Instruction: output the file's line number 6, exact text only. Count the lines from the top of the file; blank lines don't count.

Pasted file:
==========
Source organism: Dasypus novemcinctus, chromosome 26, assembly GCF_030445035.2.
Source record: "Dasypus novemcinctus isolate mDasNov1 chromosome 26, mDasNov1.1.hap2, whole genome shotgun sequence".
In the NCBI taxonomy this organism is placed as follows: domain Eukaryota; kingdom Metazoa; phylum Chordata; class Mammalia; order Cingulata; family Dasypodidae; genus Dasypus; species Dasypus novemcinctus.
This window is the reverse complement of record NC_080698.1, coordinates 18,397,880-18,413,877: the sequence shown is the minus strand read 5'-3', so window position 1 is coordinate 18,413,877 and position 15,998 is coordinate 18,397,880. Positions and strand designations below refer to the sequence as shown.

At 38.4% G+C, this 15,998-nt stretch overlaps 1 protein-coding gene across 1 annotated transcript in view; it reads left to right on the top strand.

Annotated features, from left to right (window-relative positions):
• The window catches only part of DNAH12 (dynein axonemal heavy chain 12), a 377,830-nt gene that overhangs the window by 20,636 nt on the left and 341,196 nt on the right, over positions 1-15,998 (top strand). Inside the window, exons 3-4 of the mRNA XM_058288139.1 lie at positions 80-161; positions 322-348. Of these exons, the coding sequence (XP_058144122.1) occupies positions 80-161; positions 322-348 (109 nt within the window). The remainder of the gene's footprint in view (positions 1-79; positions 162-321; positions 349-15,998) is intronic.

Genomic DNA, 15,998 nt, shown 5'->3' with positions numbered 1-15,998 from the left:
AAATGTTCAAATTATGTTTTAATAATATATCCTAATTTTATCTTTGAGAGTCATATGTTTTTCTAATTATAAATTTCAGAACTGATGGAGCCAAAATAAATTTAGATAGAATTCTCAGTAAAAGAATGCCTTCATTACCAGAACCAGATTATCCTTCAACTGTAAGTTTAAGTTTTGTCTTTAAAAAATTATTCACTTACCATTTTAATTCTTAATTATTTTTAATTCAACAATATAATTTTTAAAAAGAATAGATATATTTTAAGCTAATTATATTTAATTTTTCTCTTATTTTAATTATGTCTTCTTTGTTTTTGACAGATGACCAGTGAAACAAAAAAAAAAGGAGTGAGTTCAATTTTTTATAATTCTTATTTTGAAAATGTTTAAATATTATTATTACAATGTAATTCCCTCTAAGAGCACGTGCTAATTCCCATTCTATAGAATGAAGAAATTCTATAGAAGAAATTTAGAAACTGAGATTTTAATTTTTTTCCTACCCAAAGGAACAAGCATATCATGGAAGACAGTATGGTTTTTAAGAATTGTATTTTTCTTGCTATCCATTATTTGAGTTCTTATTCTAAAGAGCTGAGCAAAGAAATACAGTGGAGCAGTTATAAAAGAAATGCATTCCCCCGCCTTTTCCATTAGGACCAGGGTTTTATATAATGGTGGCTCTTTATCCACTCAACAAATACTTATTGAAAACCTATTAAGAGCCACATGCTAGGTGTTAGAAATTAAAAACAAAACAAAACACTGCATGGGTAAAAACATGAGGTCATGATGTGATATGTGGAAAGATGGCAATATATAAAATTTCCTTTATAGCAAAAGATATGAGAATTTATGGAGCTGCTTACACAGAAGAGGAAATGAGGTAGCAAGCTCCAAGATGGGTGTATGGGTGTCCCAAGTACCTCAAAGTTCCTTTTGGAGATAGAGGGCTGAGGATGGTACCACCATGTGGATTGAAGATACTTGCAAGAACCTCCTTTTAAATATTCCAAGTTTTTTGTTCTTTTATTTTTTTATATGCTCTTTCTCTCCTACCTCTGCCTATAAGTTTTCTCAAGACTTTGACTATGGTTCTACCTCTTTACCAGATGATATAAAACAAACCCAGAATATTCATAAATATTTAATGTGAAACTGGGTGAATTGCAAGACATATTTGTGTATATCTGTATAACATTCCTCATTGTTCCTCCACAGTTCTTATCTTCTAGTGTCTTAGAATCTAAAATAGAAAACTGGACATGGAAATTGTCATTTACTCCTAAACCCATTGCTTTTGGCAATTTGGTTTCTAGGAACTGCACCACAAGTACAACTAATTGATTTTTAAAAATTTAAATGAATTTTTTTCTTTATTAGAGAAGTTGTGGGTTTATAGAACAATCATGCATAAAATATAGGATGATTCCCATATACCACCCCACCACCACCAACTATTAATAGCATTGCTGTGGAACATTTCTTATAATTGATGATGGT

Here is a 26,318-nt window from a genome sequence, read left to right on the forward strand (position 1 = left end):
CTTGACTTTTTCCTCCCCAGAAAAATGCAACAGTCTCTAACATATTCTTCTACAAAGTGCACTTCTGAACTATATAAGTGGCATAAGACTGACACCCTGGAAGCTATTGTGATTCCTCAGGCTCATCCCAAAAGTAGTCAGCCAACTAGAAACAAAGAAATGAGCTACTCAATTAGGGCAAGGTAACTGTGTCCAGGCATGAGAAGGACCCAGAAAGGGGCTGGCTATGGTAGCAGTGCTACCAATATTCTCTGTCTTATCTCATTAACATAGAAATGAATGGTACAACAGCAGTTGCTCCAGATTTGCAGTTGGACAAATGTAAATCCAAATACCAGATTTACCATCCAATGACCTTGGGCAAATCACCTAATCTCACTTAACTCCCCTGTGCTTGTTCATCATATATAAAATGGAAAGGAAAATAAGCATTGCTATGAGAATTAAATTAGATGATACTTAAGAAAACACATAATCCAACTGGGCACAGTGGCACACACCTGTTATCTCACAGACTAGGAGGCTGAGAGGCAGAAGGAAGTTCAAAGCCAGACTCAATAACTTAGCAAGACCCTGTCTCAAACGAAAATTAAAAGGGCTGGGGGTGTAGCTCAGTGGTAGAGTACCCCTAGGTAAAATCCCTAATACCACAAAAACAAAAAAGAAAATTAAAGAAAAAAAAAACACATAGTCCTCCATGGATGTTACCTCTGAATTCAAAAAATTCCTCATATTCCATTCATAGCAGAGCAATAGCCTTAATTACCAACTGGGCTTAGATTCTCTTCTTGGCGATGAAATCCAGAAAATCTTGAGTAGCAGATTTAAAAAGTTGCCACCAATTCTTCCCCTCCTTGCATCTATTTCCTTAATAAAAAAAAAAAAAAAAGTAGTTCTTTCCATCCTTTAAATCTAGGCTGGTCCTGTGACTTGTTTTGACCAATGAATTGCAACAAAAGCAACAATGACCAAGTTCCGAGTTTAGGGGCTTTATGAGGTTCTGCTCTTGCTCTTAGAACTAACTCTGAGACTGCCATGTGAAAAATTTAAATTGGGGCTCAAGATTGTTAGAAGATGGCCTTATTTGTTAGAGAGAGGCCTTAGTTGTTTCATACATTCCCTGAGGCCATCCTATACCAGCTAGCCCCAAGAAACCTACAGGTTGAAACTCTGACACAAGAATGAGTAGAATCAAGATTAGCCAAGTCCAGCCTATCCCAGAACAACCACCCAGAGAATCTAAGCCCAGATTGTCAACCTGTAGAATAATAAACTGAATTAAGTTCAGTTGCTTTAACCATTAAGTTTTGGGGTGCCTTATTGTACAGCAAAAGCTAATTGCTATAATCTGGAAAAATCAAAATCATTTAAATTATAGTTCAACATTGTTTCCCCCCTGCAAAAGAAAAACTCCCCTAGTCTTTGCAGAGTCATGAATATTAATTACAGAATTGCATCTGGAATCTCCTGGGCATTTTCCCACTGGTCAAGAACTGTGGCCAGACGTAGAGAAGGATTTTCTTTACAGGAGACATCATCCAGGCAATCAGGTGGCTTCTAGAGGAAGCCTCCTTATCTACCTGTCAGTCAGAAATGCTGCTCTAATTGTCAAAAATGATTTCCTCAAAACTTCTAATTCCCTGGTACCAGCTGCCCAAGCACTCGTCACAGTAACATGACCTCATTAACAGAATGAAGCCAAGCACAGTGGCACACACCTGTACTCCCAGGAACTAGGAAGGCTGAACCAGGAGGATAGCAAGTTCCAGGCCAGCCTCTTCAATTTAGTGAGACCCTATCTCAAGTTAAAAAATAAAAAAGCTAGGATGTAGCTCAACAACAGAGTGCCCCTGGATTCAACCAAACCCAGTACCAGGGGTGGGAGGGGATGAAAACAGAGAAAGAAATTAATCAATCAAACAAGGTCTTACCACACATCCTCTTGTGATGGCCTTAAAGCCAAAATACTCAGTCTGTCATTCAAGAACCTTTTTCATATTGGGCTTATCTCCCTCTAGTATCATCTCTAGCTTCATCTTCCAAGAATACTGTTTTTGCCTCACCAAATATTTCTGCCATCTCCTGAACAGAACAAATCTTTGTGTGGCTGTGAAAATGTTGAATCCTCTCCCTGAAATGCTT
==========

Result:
Annotated features, from left to right (window-relative positions):